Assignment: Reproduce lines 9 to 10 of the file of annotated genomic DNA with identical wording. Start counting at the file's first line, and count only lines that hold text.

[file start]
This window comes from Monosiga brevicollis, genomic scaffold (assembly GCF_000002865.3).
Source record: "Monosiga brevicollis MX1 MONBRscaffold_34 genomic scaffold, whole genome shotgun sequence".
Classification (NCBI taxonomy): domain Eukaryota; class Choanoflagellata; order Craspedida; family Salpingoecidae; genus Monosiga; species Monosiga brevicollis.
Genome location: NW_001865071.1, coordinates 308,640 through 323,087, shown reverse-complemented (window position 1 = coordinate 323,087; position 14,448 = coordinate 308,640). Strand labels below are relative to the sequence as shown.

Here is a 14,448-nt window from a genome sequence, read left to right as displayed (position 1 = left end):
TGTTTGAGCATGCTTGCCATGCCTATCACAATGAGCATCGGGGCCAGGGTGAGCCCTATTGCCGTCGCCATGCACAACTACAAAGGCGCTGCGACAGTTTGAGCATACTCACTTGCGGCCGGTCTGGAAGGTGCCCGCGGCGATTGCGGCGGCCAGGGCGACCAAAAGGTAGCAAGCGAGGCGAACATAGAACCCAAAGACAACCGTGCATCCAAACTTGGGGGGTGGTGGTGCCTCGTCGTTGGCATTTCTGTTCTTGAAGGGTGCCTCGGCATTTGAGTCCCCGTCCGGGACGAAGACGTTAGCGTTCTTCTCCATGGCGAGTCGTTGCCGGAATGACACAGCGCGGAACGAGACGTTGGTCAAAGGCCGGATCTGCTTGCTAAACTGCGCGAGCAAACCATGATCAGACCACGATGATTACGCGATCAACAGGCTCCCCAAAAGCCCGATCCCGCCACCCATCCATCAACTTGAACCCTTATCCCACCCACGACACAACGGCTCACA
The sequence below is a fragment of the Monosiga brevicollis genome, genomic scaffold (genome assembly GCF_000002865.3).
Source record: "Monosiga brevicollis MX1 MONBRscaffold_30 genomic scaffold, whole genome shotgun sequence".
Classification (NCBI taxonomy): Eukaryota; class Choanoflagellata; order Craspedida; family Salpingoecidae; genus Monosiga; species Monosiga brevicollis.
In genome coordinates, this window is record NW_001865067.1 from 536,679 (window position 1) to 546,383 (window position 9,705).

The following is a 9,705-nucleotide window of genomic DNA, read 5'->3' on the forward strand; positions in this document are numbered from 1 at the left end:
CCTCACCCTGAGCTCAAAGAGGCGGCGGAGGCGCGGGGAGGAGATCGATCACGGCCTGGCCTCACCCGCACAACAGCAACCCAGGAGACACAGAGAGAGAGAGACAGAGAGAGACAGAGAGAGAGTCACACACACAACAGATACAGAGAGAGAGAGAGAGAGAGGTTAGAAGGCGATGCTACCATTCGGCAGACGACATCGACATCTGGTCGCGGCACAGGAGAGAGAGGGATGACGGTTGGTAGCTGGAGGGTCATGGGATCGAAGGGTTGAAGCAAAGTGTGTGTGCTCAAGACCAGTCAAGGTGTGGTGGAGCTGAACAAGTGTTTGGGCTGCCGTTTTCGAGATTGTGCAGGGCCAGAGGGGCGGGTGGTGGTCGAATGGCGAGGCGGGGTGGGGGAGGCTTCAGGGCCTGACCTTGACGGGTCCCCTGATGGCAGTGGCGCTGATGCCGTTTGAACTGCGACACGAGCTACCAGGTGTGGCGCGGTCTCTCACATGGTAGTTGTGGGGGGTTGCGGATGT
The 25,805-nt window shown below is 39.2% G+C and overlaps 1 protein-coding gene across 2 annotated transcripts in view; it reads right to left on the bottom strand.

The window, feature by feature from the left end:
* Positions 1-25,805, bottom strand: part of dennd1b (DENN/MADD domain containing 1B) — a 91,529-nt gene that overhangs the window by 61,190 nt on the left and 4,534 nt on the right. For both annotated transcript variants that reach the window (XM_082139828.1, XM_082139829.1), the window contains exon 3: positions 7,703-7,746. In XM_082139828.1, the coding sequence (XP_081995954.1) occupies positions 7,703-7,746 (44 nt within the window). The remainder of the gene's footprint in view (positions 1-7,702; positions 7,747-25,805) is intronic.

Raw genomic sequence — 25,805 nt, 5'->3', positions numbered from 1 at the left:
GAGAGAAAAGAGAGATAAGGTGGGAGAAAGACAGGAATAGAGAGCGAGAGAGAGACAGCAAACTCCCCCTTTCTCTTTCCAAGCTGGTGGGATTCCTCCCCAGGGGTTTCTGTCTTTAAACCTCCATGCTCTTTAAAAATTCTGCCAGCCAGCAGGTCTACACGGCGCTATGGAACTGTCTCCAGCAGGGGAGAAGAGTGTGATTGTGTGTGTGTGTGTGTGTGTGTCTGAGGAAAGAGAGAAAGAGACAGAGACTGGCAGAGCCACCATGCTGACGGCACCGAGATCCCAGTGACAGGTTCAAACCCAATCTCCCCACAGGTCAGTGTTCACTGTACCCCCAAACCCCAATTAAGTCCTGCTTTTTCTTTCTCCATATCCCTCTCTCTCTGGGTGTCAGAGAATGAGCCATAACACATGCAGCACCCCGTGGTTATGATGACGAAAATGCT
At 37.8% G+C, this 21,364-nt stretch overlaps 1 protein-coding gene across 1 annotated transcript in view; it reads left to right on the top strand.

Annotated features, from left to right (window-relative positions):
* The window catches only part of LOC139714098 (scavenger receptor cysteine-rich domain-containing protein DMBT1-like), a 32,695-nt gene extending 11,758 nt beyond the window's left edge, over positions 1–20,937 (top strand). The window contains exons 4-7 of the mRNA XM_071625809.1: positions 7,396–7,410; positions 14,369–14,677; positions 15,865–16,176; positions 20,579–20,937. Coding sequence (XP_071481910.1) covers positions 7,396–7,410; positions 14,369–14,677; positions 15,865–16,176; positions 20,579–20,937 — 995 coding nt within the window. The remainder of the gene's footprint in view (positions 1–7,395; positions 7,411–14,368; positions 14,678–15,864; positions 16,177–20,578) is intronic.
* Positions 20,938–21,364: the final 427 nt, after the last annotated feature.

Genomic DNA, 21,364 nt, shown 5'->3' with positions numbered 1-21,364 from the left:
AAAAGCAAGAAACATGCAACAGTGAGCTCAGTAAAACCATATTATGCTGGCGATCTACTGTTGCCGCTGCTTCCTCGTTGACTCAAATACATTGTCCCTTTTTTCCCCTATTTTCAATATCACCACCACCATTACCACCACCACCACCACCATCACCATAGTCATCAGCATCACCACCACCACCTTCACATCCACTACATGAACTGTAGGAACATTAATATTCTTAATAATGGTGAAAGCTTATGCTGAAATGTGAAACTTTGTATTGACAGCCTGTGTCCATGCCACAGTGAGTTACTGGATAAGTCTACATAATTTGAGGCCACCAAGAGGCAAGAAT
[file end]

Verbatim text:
Classification (NCBI taxonomy): Eukaryota; class Choanoflagellata; order Craspedida; family Salpingoecidae; genus Monosiga; species Monosiga brevicollis.
In genome coordinates, this window is record NW_001865067.1 from 536,679 (window position 1) to 546,383 (window position 9,705).